There are many different ways things could implode. An implosion is simply the opposite of an explosion. In an explosion, matter and energy fly outward, but in an implosion, matter and energy collapse inward. All implosions will need some sort of pressure from the outside pushing in to cause the object to collapse. So in short, implosions are caused by having a greater pressure on the outside of an object than on the inside.
One easy situation to think about would be a submarine. There's a whole bunch of water surrounding the submarine, and it's pushing in on the metal hull, trying to get inside. This is because water is much more dense than the air inside the submarine, so it has a much greater pressure. The metal that makes up the submarine is very strong, and made in such a way to keep the water out. But if part of it breaks, the water will rush in, and if it tries to rush in quickly enough, it will make the submarine collapse, or implode.
You can actually do an experiment like this right in your kitchen. If you fill a metal soda can with a little bit of water and place it on the stove, it will heat up the water, causing it to boil into steam. If you quickly (and carefully, since it's very hot!) flip the can over and place it in some ice water with the opening at the bottom, it will implode. This happens because the cool ice water causes the hot steam inside to condense into water. Since the water is much more dense than the steam, there's much less pressure inside the can all of the sudden, and the outside air pressure is enough to cause the can to implode.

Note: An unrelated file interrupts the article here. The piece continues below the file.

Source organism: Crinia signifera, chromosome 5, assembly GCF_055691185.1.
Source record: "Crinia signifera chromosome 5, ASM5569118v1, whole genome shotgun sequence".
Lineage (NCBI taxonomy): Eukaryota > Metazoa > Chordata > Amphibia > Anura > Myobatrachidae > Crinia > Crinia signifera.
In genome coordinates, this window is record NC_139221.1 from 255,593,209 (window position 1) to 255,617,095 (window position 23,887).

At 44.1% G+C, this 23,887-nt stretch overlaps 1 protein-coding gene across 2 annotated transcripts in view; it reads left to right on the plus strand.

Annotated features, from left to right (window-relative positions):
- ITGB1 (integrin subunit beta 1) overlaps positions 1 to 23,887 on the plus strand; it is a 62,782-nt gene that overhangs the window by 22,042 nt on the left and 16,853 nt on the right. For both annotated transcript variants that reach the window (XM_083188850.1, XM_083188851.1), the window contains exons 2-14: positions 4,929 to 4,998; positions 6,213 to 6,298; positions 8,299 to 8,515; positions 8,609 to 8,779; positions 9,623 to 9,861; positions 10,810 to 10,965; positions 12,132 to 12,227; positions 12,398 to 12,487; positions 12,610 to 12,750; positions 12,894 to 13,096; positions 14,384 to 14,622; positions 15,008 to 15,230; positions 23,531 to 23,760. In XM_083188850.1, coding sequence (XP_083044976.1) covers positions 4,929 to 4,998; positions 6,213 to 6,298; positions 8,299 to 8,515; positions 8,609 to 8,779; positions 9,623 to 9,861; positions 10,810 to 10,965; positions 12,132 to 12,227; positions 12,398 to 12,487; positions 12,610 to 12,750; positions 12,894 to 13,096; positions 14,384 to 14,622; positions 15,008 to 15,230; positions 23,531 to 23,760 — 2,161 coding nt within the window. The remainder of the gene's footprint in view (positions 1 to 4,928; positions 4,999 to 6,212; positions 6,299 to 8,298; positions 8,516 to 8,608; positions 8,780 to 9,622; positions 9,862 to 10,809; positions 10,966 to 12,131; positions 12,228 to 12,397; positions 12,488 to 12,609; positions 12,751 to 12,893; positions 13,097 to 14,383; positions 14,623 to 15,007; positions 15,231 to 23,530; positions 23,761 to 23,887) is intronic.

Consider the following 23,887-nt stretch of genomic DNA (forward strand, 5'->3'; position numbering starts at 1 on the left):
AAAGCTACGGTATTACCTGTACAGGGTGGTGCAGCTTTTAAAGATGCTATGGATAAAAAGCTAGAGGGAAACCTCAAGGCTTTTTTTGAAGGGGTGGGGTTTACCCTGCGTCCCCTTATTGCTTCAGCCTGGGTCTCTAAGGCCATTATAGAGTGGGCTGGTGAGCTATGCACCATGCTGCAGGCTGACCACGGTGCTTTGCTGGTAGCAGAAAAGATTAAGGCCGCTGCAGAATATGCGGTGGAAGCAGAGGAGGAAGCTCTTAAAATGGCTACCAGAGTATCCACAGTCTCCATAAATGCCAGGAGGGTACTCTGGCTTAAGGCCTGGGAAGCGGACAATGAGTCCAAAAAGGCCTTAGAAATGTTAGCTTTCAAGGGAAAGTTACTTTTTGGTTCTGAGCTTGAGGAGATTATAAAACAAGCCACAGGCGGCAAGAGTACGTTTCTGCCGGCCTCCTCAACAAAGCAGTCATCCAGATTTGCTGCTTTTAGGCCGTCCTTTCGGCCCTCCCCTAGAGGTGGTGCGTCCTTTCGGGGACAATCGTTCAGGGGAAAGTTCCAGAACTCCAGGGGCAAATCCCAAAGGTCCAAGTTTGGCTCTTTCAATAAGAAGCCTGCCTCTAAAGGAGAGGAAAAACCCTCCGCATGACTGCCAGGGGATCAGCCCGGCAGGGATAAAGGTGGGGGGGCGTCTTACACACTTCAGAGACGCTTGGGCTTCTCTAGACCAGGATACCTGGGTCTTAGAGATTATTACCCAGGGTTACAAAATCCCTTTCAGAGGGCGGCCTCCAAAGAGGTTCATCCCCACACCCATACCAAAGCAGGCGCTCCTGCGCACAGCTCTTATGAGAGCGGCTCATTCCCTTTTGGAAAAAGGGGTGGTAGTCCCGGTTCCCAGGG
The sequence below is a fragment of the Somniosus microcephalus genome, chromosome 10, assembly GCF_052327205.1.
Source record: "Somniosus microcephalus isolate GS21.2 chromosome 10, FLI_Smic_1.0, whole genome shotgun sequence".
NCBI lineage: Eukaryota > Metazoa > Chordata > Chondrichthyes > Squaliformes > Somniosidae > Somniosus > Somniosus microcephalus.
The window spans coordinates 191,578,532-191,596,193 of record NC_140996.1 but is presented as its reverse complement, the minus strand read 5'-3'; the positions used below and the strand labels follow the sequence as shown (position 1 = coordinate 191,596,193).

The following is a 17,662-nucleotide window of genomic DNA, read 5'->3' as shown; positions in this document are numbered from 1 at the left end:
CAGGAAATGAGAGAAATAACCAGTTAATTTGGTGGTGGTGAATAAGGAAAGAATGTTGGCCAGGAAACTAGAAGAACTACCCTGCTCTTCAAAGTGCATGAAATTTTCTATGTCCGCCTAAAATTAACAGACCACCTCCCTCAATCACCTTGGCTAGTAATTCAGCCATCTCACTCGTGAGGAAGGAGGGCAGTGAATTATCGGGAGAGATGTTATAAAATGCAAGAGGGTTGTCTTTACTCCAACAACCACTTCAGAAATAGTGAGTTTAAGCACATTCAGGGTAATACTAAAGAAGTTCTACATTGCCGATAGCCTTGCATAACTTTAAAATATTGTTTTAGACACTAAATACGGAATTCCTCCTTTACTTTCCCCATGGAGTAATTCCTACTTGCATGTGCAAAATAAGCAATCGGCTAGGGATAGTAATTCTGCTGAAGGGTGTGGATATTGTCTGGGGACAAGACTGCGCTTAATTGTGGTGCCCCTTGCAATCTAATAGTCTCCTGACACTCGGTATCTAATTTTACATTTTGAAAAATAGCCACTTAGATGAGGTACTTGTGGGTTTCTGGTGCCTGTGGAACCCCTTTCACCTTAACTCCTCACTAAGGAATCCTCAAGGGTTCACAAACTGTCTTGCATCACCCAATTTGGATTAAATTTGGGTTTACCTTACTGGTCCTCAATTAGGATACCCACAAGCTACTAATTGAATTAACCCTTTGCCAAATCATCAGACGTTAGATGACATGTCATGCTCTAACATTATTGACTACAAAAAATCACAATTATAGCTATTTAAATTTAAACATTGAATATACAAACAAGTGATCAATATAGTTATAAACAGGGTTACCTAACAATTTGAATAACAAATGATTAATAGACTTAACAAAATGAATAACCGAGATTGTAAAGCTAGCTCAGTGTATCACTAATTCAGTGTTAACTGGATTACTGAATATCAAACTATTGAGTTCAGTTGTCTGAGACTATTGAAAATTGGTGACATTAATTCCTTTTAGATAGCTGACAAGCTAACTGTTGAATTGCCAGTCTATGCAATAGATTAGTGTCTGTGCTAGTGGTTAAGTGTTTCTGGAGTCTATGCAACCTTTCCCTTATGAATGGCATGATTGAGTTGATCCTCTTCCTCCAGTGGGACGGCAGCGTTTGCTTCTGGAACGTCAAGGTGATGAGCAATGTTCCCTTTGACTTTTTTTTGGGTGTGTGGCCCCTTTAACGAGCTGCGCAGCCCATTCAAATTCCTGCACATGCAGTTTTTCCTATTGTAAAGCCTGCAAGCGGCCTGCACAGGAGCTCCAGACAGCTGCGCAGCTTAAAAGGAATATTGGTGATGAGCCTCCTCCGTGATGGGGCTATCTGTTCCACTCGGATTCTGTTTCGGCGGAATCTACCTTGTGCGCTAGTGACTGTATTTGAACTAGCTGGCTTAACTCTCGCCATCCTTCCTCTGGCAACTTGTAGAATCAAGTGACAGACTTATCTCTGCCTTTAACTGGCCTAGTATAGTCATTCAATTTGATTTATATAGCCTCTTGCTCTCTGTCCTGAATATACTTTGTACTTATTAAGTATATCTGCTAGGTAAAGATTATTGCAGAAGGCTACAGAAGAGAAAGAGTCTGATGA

There's another cool way to cause an implosion. Nuclear bombs explode when unstable material reaches a certain critical density. In order to make the material dense enough to explode when the bomb is detonated, smaller explosions occur all around the outside of the material. All these little explosions push inward on the material in the center, causing it to implode. Once that happens, the nuclear reaction can now take place, and the bomb goes off.
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